My story is about exploring the gap between making a go for an extraordinary life and not having really arrived there. It’s a pretty uncomfortable place to be in. Some people are really rooting for you but they secretly think that if you fail then it’s a reason for them not to go for their dreams too, because they will fail.
It was three summers ago and I’d met this really intriguing man. I was on a soul search, looking for a soul-mate and a husband. I found lots of other things
I saw him on a stage. We got into correspondence and then met in the park to exchange poetry. We sat on a blanket and ate chocolate. I thought he was ‘the one’; I was intoxicated by his presence. The picnic turned into a long evening, he stayed over and we had breakfast. We said a prayer and he said he hoped it would be a long lasting relationship.
The following day I told him how I felt; he clearly said “I’m not the one Chloe”. It put me into a tailspin. The only thing I knew to do that jars me out of the emotion and the crying fit I was in, was my favorite hike to the top of the mountain.
It was a beautiful sunny day and there were lots of tourists around and people playing guitar at the top. I sat on the edge and looked down and cried and cried and cried. Where was my love? Why would god send me someone like this and have it not be ‘the one’?
I contemplated death in that moment.
I was picturing my body going over the cliff and getting tangled up in the trees, landing awkwardly and having to get retrieved. I saw the rescue team and the horrible event I would create and the people that would have to risk their lives just to retrieve the body. I remember thinking about the phone call to my friends and family, it would be on the news, all the drama; but it was not a way I wanted my life to end.
What was the purpose to keep on living? I remember looking down to the bottom of the mountain and realizing that I didn’t want to be dead. The second conclusion was that I wanted to be alive. I realized that if that’s true then I’d better start really living wide open.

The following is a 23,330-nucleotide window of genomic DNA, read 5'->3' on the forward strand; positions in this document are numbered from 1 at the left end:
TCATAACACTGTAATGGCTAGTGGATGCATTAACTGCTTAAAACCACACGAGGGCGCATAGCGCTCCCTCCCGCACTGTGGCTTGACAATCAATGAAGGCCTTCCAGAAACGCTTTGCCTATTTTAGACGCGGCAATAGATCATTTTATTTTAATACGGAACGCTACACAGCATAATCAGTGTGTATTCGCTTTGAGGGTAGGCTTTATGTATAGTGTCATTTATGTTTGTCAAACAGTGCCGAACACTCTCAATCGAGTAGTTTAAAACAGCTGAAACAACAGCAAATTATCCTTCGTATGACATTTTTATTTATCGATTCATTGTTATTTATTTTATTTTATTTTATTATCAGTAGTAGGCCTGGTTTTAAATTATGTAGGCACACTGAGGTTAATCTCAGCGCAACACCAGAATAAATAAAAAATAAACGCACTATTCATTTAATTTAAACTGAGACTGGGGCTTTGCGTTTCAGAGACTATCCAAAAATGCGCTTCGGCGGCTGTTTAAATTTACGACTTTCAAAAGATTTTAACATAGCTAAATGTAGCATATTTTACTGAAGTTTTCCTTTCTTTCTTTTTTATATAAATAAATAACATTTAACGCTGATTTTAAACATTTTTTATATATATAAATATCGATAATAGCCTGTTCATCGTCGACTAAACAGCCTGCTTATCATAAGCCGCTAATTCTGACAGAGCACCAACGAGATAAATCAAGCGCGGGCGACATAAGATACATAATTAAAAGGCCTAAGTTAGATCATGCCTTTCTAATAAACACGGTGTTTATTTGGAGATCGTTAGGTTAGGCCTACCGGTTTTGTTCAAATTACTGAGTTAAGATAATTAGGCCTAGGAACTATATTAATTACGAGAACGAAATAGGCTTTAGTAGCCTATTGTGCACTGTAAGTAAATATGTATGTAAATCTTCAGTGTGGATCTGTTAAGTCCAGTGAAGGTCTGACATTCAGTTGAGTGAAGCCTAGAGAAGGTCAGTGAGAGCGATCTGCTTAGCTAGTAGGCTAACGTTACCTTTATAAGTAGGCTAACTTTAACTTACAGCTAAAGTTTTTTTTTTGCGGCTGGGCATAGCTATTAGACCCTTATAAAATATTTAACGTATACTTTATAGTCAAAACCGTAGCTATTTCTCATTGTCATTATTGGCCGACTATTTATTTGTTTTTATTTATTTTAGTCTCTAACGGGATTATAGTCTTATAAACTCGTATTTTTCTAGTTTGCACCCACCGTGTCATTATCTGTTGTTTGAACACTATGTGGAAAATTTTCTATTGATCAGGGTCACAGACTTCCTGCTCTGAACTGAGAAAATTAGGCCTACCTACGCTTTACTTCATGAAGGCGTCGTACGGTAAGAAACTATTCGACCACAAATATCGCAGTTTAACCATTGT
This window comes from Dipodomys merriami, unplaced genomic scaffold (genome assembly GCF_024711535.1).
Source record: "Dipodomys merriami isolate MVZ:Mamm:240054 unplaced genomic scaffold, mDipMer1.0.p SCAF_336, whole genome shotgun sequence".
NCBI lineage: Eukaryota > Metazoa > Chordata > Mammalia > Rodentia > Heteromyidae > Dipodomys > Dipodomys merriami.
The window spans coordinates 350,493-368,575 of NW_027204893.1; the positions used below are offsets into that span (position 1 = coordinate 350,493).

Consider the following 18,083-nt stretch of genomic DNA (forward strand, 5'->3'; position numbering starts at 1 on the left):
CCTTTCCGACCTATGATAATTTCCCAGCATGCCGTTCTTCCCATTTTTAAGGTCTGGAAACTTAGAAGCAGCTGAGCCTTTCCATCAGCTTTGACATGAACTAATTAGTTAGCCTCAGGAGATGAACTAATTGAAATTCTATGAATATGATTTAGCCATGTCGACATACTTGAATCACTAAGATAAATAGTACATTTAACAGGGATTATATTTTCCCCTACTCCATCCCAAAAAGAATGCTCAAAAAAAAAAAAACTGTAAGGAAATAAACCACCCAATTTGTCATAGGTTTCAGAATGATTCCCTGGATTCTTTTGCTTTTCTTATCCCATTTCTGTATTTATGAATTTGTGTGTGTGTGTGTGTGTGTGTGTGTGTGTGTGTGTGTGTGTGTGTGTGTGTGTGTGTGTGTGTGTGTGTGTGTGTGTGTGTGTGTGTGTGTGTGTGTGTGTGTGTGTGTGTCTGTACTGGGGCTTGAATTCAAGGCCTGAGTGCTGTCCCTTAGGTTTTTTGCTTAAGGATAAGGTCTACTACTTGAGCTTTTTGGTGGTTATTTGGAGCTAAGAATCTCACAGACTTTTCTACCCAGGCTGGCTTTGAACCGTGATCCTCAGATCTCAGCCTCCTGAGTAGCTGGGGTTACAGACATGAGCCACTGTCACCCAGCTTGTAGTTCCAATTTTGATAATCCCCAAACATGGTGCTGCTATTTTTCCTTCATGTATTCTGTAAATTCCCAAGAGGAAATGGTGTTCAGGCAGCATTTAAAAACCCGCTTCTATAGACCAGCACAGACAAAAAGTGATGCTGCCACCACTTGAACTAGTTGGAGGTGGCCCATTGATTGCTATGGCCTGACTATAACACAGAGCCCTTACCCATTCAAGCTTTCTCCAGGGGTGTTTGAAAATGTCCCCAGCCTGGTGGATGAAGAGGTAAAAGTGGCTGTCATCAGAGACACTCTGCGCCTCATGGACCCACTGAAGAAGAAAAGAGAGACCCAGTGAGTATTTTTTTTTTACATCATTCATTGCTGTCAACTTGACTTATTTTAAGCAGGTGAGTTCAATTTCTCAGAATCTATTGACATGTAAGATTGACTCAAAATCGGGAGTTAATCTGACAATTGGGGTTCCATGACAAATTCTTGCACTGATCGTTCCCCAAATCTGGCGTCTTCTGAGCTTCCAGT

I reflect upon that moment often. If I didn’t want to be dead and I really wanted to be alive, I hadn’t been living much of a life up until that moment. I had been hoping someone would come into my life and change everything. It was the first time I saw the control I had over my own life and I was actually going to do something about it.
I remember it felt almost offensive that there were all these people around having picnics and being really joyful and here I was feeling very alone and contemplating some very dark places of myself. There’s another aspect too, almost like I was testing myself. I wanted to be seen, wanting someone to notice my grief but also underlining my own isolation. I didn’t want them to talk to me.
I was purposefully wallowing in my sorrow and grief; and then realizing that I’d spent a lot of time contemplating death and if I was still alive, there’s a reason. I should spend some time figuring out what does that mean versus all the time I’d spent wondering why I was alive at all.
I think I was calling my own self out in that moment. I saw how invested I had been in being sad up until then. I didn’t want to hold on to that story any longer, about how sad my life was and how lonely I was.
Now I own my drama and creativity, I just don’t need it to be in such a sorrowful way.
I’ve also come to realize that my attraction to these dramatic, charismatic men up on stage was a reflection of my own desire to be on stage. My wanted to be a rock-star, a charismatic, attractive force that people feel a buzz about.
It wasn’t so much that I wanted to date one of those people but that I wanted to be that way. It was my own internal desire to be a stunning woman.
I’m still working on it.
It was less than a week later I had tickets to one of his performances and I almost didn’t go. I didn’t want to be caught standing there alone; I had no one to go with.
I stood in the back by myself hoping he wouldn’t see me and observing. I was so insecure about people seeing me alone. Then I saw that even people there with their friends were uncomfortable about being alone; they’d go to their phone or Facebook when their friends went to the restroom.
As long as I didn’t shut myself down, I saw that all I’d have to do is raise my head to say hello to a person. Everyone else goes into that fear of being alone too so how I could break that cycle would be to just say hello when there’s someone standing beside me. I could become the friendly person in this community rather than the strange girl that keeps showing up to these events by herself.
That night I remember walking out of the show and thinking he didn’t see me and then he was there standing on the side walk.
I thought ‘darn I’ve been caught!’
He said, ‘hey Chloe, I didn’t know you were here’.
I said ‘yes, it was a great show and walked away.’
I remember thinking, I should have told him I’m okay, I should have explained I’m okay even after you told me I’m not the one.
Then I realized that trying to explain you’re okay is less convincing than actually being okay. I knew I didn’t have to explain it to anyone anymore.
– Chloe Rain is an Intuitive Coach and can be found at www.chloerain.com